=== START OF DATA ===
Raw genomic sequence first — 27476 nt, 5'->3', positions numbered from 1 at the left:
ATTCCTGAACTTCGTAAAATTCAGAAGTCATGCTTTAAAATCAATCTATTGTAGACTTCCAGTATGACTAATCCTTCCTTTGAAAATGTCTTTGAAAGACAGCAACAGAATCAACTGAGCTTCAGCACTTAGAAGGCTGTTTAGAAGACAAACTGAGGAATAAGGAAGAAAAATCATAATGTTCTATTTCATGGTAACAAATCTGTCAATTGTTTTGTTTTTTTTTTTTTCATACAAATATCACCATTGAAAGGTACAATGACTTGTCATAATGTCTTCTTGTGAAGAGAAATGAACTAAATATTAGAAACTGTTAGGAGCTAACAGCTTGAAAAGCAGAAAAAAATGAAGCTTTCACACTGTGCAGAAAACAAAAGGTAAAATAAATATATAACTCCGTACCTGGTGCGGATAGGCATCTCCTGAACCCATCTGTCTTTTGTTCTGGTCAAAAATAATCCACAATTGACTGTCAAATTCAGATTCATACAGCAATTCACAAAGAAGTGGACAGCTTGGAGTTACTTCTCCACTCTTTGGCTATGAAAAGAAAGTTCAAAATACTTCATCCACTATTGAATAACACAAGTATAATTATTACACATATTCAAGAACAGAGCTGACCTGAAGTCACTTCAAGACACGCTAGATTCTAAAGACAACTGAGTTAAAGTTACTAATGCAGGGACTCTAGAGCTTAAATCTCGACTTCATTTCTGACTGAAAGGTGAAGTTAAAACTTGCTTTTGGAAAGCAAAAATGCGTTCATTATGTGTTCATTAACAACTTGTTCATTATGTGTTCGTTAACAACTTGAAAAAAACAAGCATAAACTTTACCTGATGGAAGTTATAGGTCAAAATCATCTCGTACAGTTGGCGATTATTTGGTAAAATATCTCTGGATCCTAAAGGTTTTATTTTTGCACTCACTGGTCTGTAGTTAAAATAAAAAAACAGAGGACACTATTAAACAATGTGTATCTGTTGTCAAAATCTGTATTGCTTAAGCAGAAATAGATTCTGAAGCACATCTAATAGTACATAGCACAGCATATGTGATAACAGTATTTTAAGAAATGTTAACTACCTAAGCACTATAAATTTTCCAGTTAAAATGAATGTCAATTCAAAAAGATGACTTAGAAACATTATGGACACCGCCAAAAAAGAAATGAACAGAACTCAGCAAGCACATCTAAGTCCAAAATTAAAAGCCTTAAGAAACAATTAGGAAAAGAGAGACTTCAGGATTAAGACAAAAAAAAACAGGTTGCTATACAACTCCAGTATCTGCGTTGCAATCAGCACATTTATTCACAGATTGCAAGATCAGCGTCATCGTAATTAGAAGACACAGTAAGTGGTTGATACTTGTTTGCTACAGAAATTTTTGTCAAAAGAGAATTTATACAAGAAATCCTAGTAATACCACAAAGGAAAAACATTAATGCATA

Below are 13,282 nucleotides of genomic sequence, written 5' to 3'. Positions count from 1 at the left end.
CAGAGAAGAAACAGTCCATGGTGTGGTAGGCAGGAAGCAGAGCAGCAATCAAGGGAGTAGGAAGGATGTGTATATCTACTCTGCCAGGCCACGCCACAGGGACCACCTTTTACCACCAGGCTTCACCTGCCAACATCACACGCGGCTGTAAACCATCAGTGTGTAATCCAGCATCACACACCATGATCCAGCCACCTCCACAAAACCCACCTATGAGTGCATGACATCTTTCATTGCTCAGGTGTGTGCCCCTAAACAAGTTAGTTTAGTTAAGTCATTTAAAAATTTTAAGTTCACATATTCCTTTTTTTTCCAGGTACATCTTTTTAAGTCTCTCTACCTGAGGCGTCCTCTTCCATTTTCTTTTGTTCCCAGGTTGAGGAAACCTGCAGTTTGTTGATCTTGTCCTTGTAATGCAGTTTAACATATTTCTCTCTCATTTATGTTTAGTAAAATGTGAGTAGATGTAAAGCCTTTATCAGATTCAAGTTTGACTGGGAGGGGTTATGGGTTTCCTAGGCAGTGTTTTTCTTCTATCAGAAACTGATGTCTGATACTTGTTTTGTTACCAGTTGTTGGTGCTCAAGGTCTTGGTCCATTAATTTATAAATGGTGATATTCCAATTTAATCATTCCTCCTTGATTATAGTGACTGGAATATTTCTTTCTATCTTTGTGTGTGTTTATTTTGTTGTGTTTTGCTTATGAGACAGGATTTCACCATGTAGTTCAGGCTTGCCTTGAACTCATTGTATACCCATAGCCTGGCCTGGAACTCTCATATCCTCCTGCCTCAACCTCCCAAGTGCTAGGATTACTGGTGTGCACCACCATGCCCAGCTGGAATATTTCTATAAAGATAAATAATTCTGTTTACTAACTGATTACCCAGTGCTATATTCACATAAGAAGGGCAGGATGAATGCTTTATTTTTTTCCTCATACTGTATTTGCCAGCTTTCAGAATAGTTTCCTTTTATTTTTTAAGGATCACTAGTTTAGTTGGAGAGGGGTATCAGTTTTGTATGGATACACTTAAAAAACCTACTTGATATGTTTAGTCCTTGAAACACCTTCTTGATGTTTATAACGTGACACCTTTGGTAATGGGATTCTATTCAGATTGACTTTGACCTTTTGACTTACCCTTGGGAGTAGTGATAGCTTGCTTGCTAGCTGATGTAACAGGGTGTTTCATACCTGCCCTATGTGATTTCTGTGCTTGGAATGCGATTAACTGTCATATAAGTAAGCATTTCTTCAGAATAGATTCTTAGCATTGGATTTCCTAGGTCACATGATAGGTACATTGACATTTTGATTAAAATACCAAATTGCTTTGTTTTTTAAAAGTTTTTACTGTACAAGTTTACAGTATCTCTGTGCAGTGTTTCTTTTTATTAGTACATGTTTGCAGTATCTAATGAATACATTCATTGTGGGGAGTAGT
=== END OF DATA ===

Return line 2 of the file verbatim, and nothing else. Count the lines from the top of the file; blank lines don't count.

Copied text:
ATTCCTGAACTTCGTAAAATTCAGAAGTCATGCTTTAAAATCAATCTATTGTAGACTTCCAGTATGACTAATCCTTCCTTTGAAAATGTCTTTGAAAGACAGCAACAGAATCAACTGAGCTTCAGCACTTAGAAGGCTGTTTAGAAGACAAACTGAGGAATAAGGAAGAAAAATCATAATGTTCTATTTCATGGTAACAAATCTGTCAATTGTTTTGTTTTTTTTTTTTTCATACAAATATCACCATTGAAAGGTACAATGACTTGTCATAATGTCTTCTTGTGAAGAGAAATGAACTAAATATTAGAAACTGTTAGGAGCTAACAGCTTGAAAAGCAGAAAAAAATGAAGCTTTCACACTGTGCAGAAAACAAAAGGTAAAATAAATATATAACTCCGTACCTGGTGCGGATAGGCATCTCCTGAACCCATCTGTCTTTTGTTCTGGTCAAAAATAATCCACAATTGACTGTCAAATTCAGATTCATACAGCAATTCACAAAGAAGTGGACAGCTTGGAGTTACTTCTCCACTCTTTGGCTATGAAAAGAAAGTTCAAAATACTTCATCCACTATTGAATAACACAAGTATAATTATTACACATATTCAAGAACAGAGCTGACCTGAAGTCACTTCAAGACACGCTAGATTCTAAAGACAACTGAGTTAAAGTTACTAATGCAGGGACTCTAGAGCTTAAATCTCGACTTCATTTCTGACTGAAAGGTGAAGTTAAAACTTGCTTTTGGAAAGCAAAAATGCGTTCATTATGTGTTCATTAACAACTTGTTCATTATGTGTTCGTTAACAACTTGAAAAAAACAAGCATAAACTTTACCTGATGGAAGTTATAGGTCAAAATCATCTCGTACAGTTGGCGATTATTTGGTAAAATATCTCTGGATCCTAAAGGTTTTATTTTTGCACTCACTGGTCTGTAGTTAAAATAAAAAAACAGAGGACACTATTAAACAATGTGTATCTGTTGTCAAAATCTGTATTGCTTAAGCAGAAATAGATTCTGAAGCACATCTAATAGTACATAGCACAGCATATGTGATAACAGTATTTTAAGAAATGTTAACTACCTAAGCACTATAAATTTTCCAGTTAAAATGAATGTCAATTCAAAAAGATGACTTAGAAACATTATGGACACCGCCAAAAAAGAAATGAACAGAACTCAGCAAGCACATCTAAGTCCAAAATTAAAAGCCTTAAGAAACAATTAGGAAAAGAGAGACTTCAGGATTAAGACAAAAAAAAACAGGTTGCTATACAACTCCAGTATCTGCGTTGCAATCAGCACATTTATTCACAGATTGCAAGATCAGCGTCATCGTAATTAGAAGACACAGTAAGTGGTTGATACTTGTTTGCTACAGAAATTTTTGTCAAAAGAGAATTTATACAAGAAATCCTAGTAATACCACAAAGGAAAAACATTAATGCATA